Wow. This is just a devastating op ed.
... G.M.’s vision turned into a car that costs $41,000 before relevant tax breaks ... but after billions of dollars of government loans and grants for the Volt’s development and production. And instead of the sleek coupe of 2007, it looks suspiciously similar to a Toyota Prius. It also requires premium gasoline, seats only four people (the battery runs down the center of the car, preventing a rear bench) and has less head and leg room than the $17,000 Chevrolet Cruze, which is more or less the non-electric version of the Volt.
In short, the Volt appears to be exactly the kind of green-at-all-costs car that some opponents of the bailout feared the government might order G.M. to build. Unfortunately for this theory, G.M. was already committed to the Volt when it entered bankruptcy. And though President Obama’s task force reported in 2009 that the Volt “will likely be too expensive to be commercially successful in the short term,” it didn’t cancel the project.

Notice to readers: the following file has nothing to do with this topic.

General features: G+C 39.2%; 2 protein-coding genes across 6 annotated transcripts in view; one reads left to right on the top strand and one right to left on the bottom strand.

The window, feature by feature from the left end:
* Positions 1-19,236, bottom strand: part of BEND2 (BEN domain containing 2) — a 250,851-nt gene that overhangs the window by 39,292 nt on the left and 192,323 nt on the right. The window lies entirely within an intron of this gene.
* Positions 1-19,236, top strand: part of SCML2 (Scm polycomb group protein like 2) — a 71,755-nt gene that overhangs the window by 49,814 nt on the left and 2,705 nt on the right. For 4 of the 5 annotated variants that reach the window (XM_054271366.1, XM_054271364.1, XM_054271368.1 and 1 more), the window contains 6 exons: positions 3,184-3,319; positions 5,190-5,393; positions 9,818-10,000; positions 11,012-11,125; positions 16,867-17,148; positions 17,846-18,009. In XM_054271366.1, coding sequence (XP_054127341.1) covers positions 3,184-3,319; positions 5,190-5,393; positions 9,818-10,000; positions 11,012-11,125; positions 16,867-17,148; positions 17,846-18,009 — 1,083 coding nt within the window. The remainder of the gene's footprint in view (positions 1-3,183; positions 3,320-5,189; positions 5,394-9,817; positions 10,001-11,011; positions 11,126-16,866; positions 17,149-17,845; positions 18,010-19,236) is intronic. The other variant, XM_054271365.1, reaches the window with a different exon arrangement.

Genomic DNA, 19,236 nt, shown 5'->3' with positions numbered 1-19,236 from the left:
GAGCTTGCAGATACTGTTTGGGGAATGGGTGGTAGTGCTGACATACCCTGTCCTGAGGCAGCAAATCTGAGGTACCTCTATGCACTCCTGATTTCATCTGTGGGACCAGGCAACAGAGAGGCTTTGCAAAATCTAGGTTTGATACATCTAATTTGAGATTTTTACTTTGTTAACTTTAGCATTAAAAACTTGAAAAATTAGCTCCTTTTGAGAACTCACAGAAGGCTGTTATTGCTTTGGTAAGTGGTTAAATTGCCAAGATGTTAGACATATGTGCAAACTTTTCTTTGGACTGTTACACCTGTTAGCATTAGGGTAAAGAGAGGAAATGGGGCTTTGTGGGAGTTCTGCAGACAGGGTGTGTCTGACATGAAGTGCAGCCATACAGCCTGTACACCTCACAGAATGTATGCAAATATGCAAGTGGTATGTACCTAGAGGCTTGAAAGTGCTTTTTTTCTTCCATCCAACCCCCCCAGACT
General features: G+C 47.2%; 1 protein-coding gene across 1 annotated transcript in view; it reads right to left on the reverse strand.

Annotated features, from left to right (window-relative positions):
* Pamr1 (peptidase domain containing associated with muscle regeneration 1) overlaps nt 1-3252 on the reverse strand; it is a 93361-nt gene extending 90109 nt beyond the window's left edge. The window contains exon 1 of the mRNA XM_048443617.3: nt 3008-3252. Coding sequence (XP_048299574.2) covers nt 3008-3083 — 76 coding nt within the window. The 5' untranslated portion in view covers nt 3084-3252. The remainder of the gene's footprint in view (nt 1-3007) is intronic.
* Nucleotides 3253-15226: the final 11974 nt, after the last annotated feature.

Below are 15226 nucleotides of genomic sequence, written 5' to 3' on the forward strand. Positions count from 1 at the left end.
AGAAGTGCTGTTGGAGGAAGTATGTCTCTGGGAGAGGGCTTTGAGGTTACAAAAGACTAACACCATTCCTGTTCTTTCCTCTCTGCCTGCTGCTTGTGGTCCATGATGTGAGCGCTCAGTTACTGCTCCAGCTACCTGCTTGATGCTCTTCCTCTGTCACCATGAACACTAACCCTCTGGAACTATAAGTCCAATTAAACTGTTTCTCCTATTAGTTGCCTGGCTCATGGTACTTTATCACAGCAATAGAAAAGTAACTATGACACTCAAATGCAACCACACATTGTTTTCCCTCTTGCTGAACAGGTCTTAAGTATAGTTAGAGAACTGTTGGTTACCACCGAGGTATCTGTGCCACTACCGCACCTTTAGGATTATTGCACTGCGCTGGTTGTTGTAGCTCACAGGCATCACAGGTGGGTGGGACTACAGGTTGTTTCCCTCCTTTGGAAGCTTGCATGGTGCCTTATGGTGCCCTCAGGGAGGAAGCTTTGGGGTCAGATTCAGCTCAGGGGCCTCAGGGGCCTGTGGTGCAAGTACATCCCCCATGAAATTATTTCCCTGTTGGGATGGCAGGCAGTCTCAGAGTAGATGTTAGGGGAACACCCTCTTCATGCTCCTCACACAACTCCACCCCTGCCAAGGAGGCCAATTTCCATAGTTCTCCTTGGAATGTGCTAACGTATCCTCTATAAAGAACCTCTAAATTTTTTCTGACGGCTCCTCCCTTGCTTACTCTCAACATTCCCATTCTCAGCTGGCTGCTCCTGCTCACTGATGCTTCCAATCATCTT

... some suspect that G.M. and the Obama administration decided against selling the Volt at a loss because they want the company to appear profitable before its long-awaited initial stock offering, which is likely to take place next month. For taxpayers, that approach might have made sense if the government planned on selling its entire 61 percent stake in G.M. But the administration has said it will sell only enough equity in the public offering to relinquish its controlling stake in G.M. Thus the government will remain exposed to the company’s (and the Volt’s) long-term fate.
So the future of General Motors (and the $50 billion taxpayer investment in it) now depends on a vehicle that costs $41,000 but offers the performance and interior space of a $15,000 economy car.
Incredible. But you do get a $7,500 tax credit for buying the Volt.